Drill of the Week: Residential Fires SOP-Combined Evolutions

Intended to be a combined engine-ladder-EMS exercise, the objective of this week’s drill is to develop proficiency in attacking residential fires. Extinguishing residential fires requires an integrated attack involving engine, ladder, and EMS companies to stretch hoselines, vent, search, treat patients, and ultimately extinguish the fire.

Dwellings of any age present their own unique hazards. Older dwellings may be of balloon construction, leading to rapid extension of fire to attic areas; homes built in the 1960s and 1970s have fire-resistant wallboard and generally tight construction, contributing to high levels of heat and significant fire development before a fire is discovered; and homes built since the 1980s feature lightweight truss roof construction, making such roofs subject to early collapse. Many older homes are retrofitted to feature central heat and air conditioning systems, while newer homes are built with such systems. These systems spread smoke and gases to sleeping areas. Homes renovated with aluminum siding can become electrically charged if a fire occurs involving electrical service to the dwelling. Compounding these special fire problems is the statistic that 70 percent of all fire deaths occur in residences. Developing proficiency in attacking these fires with an all-inclusive plan of attack requires a plan for all riders of the apparatus.

The emphasis of this drill is on ladder crew responsibilities, outlined in a sample SOP included with the drill, but engine crews should know all parts of the SOP in the event a ladder company is delayed during a response.

In his book, Volunteer Training Drills-A Year of Weekly Drills, Howard A. Chatterton suggests arranging with three or four members to use their dwellings as drill sites for practicing the SOP. His drill features a sample SOP, but use your own or adjust the sample SOP for your own department. He also includes a sample flyer to distribute to neighbors describing the drill should you decide to use members’ homes for drill sites.

A member should simulate a victim at each site. At one site, provide the victim with a length of electrical cable and have the victim position himself with one end of the wire under the siding near an outside outlet. The victim should be facedown, holding the other end. This will simulate an electrocution; any search team that touches the victim before ladder crews confirm electric utilities have been secured is considered an additional casualty.

You’ll also need a barrel that can be placed outside with a wood fire inside.

At one evolution, place the barrel behind side 3 of the dwelling. Have the least experienced members pull a line to extinguish the fire. The ladder crew members will walk through their assigned duties according to the SOP. Victims will be found around the house. Evaluate search effectiveness and the EMS response to and survey of victims.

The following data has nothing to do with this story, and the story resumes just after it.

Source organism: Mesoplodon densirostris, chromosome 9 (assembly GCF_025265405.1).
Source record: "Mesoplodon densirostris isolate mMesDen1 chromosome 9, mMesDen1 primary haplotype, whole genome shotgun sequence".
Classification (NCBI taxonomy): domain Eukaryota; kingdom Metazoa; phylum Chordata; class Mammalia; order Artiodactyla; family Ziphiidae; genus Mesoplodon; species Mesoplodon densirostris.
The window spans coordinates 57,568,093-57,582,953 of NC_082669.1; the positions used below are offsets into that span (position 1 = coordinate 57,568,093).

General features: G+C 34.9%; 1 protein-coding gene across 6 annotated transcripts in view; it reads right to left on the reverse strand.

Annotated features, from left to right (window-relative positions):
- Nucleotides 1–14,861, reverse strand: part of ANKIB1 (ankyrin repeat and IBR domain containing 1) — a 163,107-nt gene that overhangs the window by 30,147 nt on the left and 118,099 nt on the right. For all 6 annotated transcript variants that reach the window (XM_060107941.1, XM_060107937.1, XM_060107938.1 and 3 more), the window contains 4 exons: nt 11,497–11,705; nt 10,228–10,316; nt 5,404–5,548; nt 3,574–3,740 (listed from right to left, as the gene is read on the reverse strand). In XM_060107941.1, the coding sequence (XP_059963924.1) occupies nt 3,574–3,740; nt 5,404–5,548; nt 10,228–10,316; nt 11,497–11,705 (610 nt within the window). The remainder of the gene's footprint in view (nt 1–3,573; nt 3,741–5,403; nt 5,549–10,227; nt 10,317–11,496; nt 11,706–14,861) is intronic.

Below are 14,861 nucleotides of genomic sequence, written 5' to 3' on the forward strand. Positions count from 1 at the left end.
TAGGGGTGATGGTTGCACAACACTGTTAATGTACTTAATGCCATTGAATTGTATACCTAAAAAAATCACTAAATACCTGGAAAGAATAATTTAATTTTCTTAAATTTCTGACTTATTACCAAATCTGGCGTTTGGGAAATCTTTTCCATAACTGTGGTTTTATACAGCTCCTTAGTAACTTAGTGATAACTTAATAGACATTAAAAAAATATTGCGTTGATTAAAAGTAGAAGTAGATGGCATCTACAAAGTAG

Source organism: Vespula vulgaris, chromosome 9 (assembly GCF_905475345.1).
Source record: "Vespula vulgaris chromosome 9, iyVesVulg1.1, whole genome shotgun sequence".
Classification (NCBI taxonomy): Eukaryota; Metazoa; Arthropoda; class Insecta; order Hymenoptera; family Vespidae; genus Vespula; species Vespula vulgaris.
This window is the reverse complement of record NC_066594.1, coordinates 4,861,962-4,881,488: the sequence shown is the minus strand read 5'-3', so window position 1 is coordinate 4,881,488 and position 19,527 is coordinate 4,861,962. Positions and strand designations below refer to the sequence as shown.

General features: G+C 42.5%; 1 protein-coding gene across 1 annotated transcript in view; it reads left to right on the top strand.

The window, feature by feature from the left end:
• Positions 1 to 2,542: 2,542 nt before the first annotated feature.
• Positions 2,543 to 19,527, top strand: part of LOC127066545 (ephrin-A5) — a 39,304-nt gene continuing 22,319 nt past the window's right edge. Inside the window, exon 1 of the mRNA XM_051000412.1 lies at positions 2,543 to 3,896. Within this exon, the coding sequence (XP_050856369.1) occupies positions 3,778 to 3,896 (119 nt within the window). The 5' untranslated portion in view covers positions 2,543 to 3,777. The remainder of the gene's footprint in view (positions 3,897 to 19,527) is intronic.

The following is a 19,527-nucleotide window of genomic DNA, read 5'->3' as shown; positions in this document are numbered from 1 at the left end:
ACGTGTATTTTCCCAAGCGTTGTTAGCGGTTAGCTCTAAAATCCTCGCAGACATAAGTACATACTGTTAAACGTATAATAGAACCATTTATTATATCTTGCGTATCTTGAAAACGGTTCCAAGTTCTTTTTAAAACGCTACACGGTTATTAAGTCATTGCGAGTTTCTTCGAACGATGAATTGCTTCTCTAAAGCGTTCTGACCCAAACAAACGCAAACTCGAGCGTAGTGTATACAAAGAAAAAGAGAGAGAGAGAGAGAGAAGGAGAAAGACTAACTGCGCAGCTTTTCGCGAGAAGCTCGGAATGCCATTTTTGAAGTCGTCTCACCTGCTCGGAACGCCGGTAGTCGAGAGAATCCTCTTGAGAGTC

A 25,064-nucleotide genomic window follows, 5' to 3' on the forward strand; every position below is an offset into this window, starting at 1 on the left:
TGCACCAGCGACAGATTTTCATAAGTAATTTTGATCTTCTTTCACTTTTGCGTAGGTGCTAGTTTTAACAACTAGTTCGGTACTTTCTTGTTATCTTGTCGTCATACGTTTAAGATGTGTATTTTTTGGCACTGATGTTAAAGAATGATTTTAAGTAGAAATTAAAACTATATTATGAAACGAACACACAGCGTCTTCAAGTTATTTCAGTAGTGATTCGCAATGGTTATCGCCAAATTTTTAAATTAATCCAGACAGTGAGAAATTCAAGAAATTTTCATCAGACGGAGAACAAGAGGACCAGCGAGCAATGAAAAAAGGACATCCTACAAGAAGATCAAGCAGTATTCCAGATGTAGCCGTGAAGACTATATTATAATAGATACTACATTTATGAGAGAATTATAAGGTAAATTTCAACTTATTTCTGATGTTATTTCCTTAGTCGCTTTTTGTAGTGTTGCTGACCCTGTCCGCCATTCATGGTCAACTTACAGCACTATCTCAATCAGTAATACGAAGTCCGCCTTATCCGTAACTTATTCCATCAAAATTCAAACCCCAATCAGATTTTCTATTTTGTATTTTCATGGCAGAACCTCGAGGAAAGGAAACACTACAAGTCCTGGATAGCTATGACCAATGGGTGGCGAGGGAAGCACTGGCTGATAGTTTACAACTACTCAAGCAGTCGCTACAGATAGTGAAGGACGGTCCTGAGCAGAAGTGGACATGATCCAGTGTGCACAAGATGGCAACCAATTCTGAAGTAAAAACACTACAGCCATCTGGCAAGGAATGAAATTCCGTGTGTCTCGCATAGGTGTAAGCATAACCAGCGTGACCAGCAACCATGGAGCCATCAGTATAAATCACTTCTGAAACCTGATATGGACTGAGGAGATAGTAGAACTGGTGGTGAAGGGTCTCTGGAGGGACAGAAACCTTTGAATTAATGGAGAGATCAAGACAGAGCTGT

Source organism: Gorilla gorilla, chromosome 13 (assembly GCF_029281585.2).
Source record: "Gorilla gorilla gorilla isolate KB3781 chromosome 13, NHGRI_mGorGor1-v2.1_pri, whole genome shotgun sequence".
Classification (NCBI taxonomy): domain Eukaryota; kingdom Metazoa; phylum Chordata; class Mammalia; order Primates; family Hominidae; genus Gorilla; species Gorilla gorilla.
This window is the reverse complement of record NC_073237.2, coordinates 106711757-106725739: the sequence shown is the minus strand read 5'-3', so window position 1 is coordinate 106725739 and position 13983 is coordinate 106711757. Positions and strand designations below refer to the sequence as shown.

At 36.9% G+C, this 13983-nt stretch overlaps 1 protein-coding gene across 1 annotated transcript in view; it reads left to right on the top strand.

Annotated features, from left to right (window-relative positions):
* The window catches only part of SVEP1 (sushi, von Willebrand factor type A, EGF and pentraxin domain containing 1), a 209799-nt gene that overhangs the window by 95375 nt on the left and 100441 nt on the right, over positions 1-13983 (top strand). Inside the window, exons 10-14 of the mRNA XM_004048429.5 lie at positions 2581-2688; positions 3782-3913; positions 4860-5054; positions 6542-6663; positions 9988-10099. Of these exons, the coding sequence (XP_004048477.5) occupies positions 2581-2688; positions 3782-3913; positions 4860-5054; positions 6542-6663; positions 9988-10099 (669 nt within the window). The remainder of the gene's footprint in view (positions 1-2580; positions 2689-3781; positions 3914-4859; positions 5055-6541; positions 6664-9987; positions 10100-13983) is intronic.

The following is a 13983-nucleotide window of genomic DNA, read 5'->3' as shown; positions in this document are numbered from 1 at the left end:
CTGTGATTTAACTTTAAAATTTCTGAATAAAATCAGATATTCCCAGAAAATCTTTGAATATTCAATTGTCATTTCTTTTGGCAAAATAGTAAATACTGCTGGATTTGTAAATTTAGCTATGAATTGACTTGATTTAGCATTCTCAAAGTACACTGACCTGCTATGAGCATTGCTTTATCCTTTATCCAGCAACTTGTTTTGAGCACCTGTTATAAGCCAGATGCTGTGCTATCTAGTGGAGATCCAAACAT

Have the engine and ladder crews switch teams and respond to a two-story house. Walk through your SOP again. Discuss the best entry point to the second floor and have a ground ladder placed. Walk around the structure and point out the easiest way to determine where utility controls are to find where the power line enters the house. Ensure everyone knows how to shut off the gas.

At the third dwelling, use the victim with the simulated electric wire. An officer positioned inside will declare each rescuer who touches the victim an additional casualty. The victim cannot be touched until the ladder company has located the electric shutoff for the house. If your department has special rules for securing power to a home, make sure you discuss them. Some municipalities do not allow firefighting personnel to secure electric power.

Make sure all personnel know that an SOP is not optional. Members are to follow the SOP unless an officer tells them otherwise.

As with any drill, discuss what went right, what went wrong, and what to do differently the next time.

If you have a similar drill idea and wish to share it, please e-mail: chrism@pennwell.com.

To review training officer and safety officer considerations, visit http://fe.pennnet.com/Articles/Article_Display.cfm?Section=OnlineArticles&SubSection=HOME&PUBLICATION_ID=25&ARTICLE_ID=202453 to review training officer and safety officer considerations.

For more information on this drill, including a list of references, figures, and a sample SOP, visit http://store.yahoo.com/pennwell/voltraindril.html to purchase Volunteer Training Drills–A Year of Weekly Drills.

Next week’s drill: Area Familiarization

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